Thursday, April 07, 2005

Catching up: a little recap

So after my loop yesterday I ended up playing some golf with friends (different course) and ended up getting back home around 10:30 pm. I couldn't hit a straight tee shot to save my life, my irons were inconsistent, and I couldn't read the greens. But my short game was on and I had a great time. But, it was a long freakin' day. I passed out before I could post anything last night, so I'll add a little extra to this one to make sure everyone's on the same page.

So let's see. Yesterday it was my distinct pleasure to caddy for another Korean. I say "distinct pleasure" because everyone in the caddie room groaned when this guys' name came up. Apparently the Asian members at this course are known for their slow play, their inability to converse with another human being, and their reluctance to give up more than $30 for a tip. So of course, being the rookie, I was the #1 draft pick.

So I meet the man. He seemed nice, a little on the quiet side, but nice. And then I saw his putter. A Scotty Cameron Futura. For those of you who don't know, this putter is massive. A massive putter-head means a massive putter-cover. Great. One more thing to pay attention to today.

And if I may, I'd like to digress for a moment. Scotty Cameron putters. I don't think I've seen one in a pro shop go for less than $225. That's the equivalent of me eating for a month. That's a really great night at the bar. I mean, I'd probably have to check with my brother, but I believe there's like 37 different things a stripper will do to you or for you for that amount. She could paint your house. I mean I know people need putters. I know this. Putting is like 40% of the game, so you better own a putter that you like. But come on--$225? I just don't see it. I understand that Scotty Cameron putters are cool as hell. You feel like a pro when you hold onto them. Hell, I even purchased a $15 putter at Wal-Mart because it looked like a Scotty Cameron. And simply because it LOOKED like a Scotty Cameron, I was putting lights-out. But still. Don't spend that much on a putter unless you pay my rent for a month.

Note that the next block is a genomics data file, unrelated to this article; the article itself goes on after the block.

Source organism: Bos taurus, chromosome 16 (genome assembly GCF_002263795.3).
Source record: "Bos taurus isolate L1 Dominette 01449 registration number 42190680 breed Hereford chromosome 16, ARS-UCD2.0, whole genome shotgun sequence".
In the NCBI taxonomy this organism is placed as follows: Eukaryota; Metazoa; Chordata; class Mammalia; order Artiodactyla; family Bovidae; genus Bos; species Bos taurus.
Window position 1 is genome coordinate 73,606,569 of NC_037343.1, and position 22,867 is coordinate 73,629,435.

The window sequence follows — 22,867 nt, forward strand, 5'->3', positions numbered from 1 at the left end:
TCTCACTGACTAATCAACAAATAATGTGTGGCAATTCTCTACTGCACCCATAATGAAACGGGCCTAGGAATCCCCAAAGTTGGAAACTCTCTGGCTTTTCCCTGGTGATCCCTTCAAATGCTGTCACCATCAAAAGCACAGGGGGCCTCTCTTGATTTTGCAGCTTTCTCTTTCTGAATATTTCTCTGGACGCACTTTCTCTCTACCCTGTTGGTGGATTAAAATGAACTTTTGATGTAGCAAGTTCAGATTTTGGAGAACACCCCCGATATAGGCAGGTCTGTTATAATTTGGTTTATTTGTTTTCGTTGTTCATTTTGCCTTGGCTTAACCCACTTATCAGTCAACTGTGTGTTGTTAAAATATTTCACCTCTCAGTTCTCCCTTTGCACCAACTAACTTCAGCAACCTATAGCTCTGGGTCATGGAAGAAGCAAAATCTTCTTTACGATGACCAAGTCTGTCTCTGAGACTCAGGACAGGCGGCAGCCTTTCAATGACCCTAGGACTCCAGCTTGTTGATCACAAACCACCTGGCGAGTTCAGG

Wow. Sorry. I guess that guys' putter really bothered me. But yeah, he was really a terrible player. And he was about as quick as Bernhard Langer on downers. That was the real kicker. I mean, if you're not that great of a player, you have to play a little faster because you have to chase after your ball, and the resulting time differential should equal that of a good player moving at a normal pace. But no. Mr. I'm-too-sexy-for-this-game thought that squirrel over there might be checking out his preshot routine.

And the pace really frustrated me because I thought that I was doing a hell of a job caddying. I was hustling, man. I always had the yardage ready (even though he never really understood what I said so I had to repeat myself constantly), his ball marks and divots were quickly repaired, and you could see your freakin' face on his clubheads. They were spotless. But it was just hurry up, wait, hurry and wait some more. All day. He stood an average of 30 seconds over every one of his putts. Anyway, enough said. Moving along.

After 18 holes of caddying perfection, I received $30 for my blood, sweat, and patience. And yeah, maybe some tears. But that came after I took the bills out of my pocket and went, "$30? Damn!"

And now we get to today. I arrived around 7:30 am, and after about an hour of chilling out, my boss tells me I have a single going out. So I grab a towel, wet one end, throw on my bib, and run outside. I don't see anyone.

"Hey rookie, I'm back here."

It was my boss. My boss? For some reason it took me longer than usual to make the connection. He was going to train me. So I grabbed his bag and ran out to the first tee.

Now I know I've given you guys a little bit of background on my boss, but let me repeat myself for a moment: he is really intimidating. He knows how to work hard, he's smart, and he knows what he wants out of life and out of his caddies. He started this business of his from scratch. He doesn't put up with much. This morning he also chewed out 4 caddies on 4 different phone calls because they're not coming into work when they're supposed to. Which I know a boss needs to do that, but I'm used to managers who pull people aside and discreetly inform them that there might be a problem. No way with this guy. He'll ream you out in front of 30 guys if he thinks he has to prove a point. He commands respect. I like that.

So I run down the first fairway, find a spot in the rough to watch his ball, and have a clear view of just about every possible place he could hit it.